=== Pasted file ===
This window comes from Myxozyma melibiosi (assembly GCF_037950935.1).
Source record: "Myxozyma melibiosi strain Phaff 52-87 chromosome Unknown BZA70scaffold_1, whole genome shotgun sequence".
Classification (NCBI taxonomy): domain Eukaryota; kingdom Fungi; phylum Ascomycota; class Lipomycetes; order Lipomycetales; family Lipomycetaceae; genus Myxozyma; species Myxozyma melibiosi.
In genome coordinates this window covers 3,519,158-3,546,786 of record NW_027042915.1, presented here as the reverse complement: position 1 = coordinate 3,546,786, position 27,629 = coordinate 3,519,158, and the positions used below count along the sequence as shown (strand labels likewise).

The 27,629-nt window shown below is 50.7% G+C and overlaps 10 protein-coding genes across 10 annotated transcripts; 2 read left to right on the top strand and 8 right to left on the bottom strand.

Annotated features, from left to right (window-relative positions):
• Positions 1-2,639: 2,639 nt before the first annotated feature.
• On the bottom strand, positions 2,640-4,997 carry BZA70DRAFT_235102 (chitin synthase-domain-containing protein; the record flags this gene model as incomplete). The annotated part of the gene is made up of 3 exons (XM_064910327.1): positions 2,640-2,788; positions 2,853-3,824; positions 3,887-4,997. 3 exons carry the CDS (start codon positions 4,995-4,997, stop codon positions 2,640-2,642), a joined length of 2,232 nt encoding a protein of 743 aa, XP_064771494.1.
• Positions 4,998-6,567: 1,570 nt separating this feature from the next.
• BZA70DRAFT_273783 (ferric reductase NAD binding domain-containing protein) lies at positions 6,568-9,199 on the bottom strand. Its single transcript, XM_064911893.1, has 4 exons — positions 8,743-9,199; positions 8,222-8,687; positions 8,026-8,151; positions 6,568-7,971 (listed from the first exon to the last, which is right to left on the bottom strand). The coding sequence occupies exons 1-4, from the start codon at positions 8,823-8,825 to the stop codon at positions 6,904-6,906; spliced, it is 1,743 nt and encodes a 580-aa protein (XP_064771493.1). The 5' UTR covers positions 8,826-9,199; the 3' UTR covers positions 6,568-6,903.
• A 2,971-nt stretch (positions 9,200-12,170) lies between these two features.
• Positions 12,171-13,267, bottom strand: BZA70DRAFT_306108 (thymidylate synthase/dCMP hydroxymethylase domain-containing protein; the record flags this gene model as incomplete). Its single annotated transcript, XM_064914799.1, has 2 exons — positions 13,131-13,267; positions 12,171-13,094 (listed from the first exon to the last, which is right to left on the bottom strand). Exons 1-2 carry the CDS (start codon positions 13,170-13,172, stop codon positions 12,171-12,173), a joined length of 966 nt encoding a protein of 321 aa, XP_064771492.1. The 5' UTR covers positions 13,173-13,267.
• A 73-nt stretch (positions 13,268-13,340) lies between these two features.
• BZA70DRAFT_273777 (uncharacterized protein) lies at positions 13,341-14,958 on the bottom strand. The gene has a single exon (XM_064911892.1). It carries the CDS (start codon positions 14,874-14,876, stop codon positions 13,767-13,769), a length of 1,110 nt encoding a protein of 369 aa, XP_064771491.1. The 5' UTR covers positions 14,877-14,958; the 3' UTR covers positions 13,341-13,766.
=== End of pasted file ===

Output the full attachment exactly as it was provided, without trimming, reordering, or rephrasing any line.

This window comes from Myxozyma melibiosi (assembly GCF_037950935.1).
Source record: "Myxozyma melibiosi strain Phaff 52-87 chromosome Unknown BZA70scaffold_1, whole genome shotgun sequence".
Classification (NCBI taxonomy): domain Eukaryota; kingdom Fungi; phylum Ascomycota; class Lipomycetes; order Lipomycetales; family Lipomycetaceae; genus Myxozyma; species Myxozyma melibiosi.
In genome coordinates this window covers 3,519,158-3,546,786 of record NW_027042915.1, presented here as the reverse complement: position 1 = coordinate 3,546,786, position 27,629 = coordinate 3,519,158, and the positions used below count along the sequence as shown (strand labels likewise).

The 27,629-nt window shown below is 50.7% G+C and overlaps 10 protein-coding genes across 10 annotated transcripts; 2 read left to right on the top strand and 8 right to left on the bottom strand.

Annotated features, from left to right (window-relative positions):
• Positions 1-2,639: 2,639 nt before the first annotated feature.
• On the bottom strand, positions 2,640-4,997 carry BZA70DRAFT_235102 (chitin synthase-domain-containing protein; the record flags this gene model as incomplete). The annotated part of the gene is made up of 3 exons (XM_064910327.1): positions 2,640-2,788; positions 2,853-3,824; positions 3,887-4,997. 3 exons carry the CDS (start codon positions 4,995-4,997, stop codon positions 2,640-2,642), a joined length of 2,232 nt encoding a protein of 743 aa, XP_064771494.1.
• Positions 4,998-6,567: 1,570 nt separating this feature from the next.
• BZA70DRAFT_273783 (ferric reductase NAD binding domain-containing protein) lies at positions 6,568-9,199 on the bottom strand. Its single transcript, XM_064911893.1, has 4 exons — positions 8,743-9,199; positions 8,222-8,687; positions 8,026-8,151; positions 6,568-7,971 (listed from the first exon to the last, which is right to left on the bottom strand). The coding sequence occupies exons 1-4, from the start codon at positions 8,823-8,825 to the stop codon at positions 6,904-6,906; spliced, it is 1,743 nt and encodes a 580-aa protein (XP_064771493.1). The 5' UTR covers positions 8,826-9,199; the 3' UTR covers positions 6,568-6,903.
• A 2,971-nt stretch (positions 9,200-12,170) lies between these two features.
• Positions 12,171-13,267, bottom strand: BZA70DRAFT_306108 (thymidylate synthase/dCMP hydroxymethylase domain-containing protein; the record flags this gene model as incomplete). Its single annotated transcript, XM_064914799.1, has 2 exons — positions 13,131-13,267; positions 12,171-13,094 (listed from the first exon to the last, which is right to left on the bottom strand). Exons 1-2 carry the CDS (start codon positions 13,170-13,172, stop codon positions 12,171-12,173), a joined length of 966 nt encoding a protein of 321 aa, XP_064771492.1. The 5' UTR covers positions 13,173-13,267.
• A 73-nt stretch (positions 13,268-13,340) lies between these two features.
• BZA70DRAFT_273777 (uncharacterized protein) lies at positions 13,341-14,958 on the bottom strand. The gene has a single exon (XM_064911892.1). It carries the CDS (start codon positions 14,874-14,876, stop codon positions 13,767-13,769), a length of 1,110 nt encoding a protein of 369 aa, XP_064771491.1. The 5' UTR covers positions 14,877-14,958; the 3' UTR covers positions 13,341-13,766.